The wall is prepared for painting and the images are sketched out free-hand using cow dung ash mixed with coconut water or water. The outlines were originally done with cow dung pencils, called Kittalekhini.The shading is adeptly colourized by symbolizing the characteristics separately for each god. The colours are indigenously obtained from the extracts of the leaves, roots, earth and stones. The colours are generally painted beginning with the lighter colours.The order of colouring is firstly yellow, red, green, blue and brown (mixed red and yellow). White is by no means used, except for the prevailing white spaces which are retained during the initial coating. On shading, black is used to delineate and bring life to the portrayal. The painting is over-coated with pine resin and oil for sheen and protection. The five fundamental colours used for painting of murals are prepared from mineral pigments and vegetables like leaves, fruits, stones and ores.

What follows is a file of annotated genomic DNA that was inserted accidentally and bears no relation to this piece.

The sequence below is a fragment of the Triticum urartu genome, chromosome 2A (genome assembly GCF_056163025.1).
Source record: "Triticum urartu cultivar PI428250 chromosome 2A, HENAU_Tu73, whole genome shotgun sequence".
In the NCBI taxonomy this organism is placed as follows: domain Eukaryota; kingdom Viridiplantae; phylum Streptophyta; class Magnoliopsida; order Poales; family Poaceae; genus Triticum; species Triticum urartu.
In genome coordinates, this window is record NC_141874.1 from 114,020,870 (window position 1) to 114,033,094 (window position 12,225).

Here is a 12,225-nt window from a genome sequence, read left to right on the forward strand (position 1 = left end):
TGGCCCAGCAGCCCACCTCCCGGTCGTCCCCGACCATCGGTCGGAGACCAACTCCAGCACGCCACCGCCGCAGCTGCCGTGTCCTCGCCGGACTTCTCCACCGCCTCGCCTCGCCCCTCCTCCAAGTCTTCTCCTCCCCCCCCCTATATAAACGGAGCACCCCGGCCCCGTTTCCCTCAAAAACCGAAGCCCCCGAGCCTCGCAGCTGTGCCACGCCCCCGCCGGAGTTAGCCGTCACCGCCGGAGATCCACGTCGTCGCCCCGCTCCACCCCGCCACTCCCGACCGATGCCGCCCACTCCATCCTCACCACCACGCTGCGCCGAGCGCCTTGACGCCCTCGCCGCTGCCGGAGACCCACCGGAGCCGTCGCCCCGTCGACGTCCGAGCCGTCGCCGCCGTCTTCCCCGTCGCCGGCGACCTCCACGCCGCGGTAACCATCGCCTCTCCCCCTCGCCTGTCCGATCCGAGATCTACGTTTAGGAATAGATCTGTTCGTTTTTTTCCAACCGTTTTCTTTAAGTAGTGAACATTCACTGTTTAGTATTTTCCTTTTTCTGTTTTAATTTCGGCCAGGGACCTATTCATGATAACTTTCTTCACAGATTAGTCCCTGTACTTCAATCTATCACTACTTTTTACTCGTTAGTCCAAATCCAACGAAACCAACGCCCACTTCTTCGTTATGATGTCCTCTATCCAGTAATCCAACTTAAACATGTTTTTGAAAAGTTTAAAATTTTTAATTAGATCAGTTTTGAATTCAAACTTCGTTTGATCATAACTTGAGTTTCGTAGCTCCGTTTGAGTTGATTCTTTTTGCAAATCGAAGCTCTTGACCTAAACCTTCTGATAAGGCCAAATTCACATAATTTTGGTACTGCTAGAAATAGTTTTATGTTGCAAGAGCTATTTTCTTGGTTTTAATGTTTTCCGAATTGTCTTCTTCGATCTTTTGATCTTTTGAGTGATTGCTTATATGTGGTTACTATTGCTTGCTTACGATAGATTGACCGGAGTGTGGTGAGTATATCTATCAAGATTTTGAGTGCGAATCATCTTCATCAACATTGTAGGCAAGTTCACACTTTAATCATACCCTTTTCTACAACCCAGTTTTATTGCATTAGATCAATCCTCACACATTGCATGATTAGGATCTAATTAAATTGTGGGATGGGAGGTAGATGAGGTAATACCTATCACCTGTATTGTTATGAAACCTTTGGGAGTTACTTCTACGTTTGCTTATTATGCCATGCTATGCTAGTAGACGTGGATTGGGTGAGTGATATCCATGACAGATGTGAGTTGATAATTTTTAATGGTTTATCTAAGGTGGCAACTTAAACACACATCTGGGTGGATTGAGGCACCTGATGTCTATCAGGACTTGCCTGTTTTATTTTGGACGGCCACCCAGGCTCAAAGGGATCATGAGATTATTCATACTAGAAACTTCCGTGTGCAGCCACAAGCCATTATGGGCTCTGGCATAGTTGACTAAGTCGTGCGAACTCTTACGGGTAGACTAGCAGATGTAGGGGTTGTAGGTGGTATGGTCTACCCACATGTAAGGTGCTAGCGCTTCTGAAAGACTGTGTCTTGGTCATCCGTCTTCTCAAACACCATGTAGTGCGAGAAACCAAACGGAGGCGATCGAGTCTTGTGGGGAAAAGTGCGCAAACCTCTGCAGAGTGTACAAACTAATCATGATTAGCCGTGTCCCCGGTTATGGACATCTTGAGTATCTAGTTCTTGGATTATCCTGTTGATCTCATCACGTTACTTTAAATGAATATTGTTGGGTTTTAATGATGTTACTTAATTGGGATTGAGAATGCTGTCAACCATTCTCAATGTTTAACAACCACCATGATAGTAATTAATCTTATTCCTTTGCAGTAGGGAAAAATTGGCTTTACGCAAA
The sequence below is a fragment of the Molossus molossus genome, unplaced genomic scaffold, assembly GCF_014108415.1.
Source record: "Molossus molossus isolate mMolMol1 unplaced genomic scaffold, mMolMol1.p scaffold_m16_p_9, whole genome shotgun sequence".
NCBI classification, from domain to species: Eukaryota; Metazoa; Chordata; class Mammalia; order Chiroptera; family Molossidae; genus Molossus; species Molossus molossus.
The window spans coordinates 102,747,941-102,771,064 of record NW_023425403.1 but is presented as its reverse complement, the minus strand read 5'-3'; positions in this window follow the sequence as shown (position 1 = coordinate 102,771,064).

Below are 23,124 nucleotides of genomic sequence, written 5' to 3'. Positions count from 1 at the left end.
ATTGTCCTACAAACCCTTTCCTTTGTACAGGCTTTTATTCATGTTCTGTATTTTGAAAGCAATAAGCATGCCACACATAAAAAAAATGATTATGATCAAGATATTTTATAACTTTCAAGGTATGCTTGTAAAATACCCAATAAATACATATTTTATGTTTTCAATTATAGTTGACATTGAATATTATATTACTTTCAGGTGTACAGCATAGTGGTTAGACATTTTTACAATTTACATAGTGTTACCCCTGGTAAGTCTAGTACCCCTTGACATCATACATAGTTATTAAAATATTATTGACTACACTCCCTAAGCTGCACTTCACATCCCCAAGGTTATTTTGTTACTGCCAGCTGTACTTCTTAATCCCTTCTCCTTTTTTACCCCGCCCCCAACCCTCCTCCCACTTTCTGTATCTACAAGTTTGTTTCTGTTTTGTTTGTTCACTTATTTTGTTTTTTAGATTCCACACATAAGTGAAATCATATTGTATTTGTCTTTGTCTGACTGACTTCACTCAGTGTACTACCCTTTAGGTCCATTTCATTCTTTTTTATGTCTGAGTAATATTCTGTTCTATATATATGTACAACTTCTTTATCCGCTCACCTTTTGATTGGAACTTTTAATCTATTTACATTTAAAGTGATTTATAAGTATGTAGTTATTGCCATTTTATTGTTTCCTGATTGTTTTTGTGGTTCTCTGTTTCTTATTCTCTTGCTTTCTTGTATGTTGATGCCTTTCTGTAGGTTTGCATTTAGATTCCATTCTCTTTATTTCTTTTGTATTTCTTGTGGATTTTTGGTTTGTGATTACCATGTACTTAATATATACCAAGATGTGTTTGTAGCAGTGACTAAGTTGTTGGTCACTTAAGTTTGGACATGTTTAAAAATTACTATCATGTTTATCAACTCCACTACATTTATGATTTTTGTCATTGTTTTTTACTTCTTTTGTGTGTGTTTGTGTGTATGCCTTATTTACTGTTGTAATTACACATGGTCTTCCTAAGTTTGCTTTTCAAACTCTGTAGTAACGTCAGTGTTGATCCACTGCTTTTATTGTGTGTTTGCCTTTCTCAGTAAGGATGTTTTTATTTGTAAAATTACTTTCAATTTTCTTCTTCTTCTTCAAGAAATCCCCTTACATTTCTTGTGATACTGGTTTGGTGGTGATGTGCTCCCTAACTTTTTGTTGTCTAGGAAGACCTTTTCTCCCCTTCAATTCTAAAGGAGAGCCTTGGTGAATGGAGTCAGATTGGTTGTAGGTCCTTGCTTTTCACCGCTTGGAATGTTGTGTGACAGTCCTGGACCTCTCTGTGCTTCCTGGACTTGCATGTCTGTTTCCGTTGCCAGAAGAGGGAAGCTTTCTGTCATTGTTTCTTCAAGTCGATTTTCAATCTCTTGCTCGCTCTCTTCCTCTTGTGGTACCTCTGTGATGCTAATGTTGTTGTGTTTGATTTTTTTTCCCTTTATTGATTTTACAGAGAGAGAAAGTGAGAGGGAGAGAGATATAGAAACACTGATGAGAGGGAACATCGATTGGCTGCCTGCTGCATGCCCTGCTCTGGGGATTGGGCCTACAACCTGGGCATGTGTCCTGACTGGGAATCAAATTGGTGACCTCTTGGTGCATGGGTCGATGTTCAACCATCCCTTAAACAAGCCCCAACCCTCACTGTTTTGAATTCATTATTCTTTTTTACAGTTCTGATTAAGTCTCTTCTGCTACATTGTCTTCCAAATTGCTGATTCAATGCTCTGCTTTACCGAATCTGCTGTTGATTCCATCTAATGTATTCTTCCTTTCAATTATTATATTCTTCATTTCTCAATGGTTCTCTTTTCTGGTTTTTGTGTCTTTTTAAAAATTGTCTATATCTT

• Green is obtained from the extracts of a local plant called Eravikkaraor from mixed dried and powdered red leaves of Neela Amari (Indigofera) (blue in colour) and Eruvikkara leaves (yellow in colour) are used in different proportions for shades of green.
• Black, from the soot of the sesame oil which is collected inside a mud pot or burnt husk.
• Yellow is obtained from turmeric powder or from fine ground laterite stones which is used for yellow and red, which is filtered and dried.
• Red from the minerals like a mixture of lime and turmeric powder.
• White is obtained from lime.
The colours are blended in a wooden bowl along with tender coconut water and extracts of Neemtree.